2. Keep reducing the Involuntary Churn Rate until it reaches the absolute minimum. If your subscribers leave due to payment failures, apply solutions aimed at maximizing revenue collection. Start from facilitating the communication (remind your clients about the upcoming payment), choose the best moment to charge cards, and – if needed – automatically collect payments in more than one transaction over a certain period (it’s enabled by high-class subscription payment management systems).
  3. Keep monitoring your subscribers’ behavior as the way they use your service changes over time. Based on that, you can create both a high-quality supporting content and an additional up- and cross-selling offering. For example, if you sell software and observe a tendency to upgrade into a higher plan after 6 months, you can inform your customers about the upgrade in advance and offer a special price (up-selling) before they even start to hesitate between upgrading your product and finding a new provider. You can also suggest paid extras – useful for a given client segment – in the form of subscriptions or one-off purchases (cross-selling).
  4. Seek to maintain low Contraction Rate (the percentage of users switching to a lower subscription plan). It is possible – just like cross-selling – thanks to monitoring customers’ behavior and the way they use your product/service. The increase of the Contraction Rate is a good sign only when accompanied by reduced Churn Rate. Then, it shows effective, proactive retention actions. In any other case, it should be considered a warning signal saying that your subscribers are dissatisfied with some of the aspects of the “club” membership.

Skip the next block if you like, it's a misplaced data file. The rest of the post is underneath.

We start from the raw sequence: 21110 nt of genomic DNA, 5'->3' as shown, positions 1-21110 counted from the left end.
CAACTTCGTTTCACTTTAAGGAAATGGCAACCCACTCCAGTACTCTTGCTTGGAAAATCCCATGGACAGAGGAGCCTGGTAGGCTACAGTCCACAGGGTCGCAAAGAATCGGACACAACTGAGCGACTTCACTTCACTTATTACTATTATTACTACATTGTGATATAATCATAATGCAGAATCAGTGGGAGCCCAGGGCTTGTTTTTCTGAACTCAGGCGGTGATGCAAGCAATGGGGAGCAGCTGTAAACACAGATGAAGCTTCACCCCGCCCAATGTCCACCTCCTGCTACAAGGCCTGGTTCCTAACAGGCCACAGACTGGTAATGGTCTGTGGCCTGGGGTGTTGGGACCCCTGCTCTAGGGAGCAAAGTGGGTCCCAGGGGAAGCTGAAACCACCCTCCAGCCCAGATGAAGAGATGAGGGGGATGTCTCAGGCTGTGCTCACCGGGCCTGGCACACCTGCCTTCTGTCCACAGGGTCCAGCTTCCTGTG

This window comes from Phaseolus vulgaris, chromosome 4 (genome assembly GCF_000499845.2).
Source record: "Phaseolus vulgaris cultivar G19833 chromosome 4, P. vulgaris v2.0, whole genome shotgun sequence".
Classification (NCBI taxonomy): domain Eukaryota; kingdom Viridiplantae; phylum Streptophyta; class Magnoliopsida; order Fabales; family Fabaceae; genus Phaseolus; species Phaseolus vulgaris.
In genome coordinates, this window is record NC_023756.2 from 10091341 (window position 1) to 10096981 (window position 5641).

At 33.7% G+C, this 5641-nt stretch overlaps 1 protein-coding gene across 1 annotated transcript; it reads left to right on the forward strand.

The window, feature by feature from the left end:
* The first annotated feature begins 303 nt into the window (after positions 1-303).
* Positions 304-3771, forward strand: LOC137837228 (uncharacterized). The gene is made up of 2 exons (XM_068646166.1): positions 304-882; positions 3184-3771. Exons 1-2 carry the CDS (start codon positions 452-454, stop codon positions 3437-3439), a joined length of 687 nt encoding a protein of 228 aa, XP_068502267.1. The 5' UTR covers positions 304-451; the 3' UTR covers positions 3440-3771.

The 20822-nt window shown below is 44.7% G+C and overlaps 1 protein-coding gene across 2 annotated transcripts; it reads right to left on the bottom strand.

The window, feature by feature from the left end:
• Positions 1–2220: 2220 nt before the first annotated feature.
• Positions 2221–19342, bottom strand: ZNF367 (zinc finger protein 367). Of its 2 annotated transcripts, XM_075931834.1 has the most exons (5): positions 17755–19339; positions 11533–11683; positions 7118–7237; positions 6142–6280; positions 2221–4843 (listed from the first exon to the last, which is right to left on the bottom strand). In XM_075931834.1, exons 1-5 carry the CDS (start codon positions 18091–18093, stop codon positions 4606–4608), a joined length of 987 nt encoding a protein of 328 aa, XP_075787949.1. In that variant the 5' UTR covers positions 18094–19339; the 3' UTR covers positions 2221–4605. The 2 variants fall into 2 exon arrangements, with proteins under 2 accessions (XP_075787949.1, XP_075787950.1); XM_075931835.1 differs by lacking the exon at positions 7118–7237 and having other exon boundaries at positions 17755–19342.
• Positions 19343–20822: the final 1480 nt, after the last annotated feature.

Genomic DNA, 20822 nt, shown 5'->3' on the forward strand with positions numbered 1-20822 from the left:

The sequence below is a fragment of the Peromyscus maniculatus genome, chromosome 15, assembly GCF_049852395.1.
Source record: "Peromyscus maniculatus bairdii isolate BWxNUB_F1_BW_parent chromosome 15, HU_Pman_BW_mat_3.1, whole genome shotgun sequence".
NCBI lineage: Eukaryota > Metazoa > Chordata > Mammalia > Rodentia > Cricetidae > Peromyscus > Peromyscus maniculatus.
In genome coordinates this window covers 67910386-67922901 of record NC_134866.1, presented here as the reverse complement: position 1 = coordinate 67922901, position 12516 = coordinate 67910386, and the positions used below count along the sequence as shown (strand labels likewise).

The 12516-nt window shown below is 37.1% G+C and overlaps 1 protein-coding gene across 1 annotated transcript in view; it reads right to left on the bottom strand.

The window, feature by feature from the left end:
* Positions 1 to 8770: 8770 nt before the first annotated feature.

Retention monitoring for higher effectiveness

Monitoring the dynamics of retention - crucial in subscription-based businesses - should be conducted on a regular basis. Learning which metrics to use and how to measure them increases the effectiveness of retention actions significantly and, in a wider perspective, supports your strategic business planning. Thanks to that, your online business becomes more profitable.

Michał Jędraszak

Chief Executive Officer

Michał is an experienced executive who combines his deep technical background with outstanding business savviness. Prior to joining Straal, he had developed his managerial and analytical skills at a top tier consulting firm - The Boston Consulting Group - where he specialised in strategic advisory for the financial services sector.

At Straal, Michał is responsible for creating and operationalizing the company’s go-to-market strategy, coordination of key business development projects and building fruitful relationships with all stakeholders.

He holds a degree in Mechanical Engineering at Imperial College London.

You might also like...
Predicting Your Subscriber’s Behavior: How to Win and Retain Customers in Your Xaas Business
25 April 2019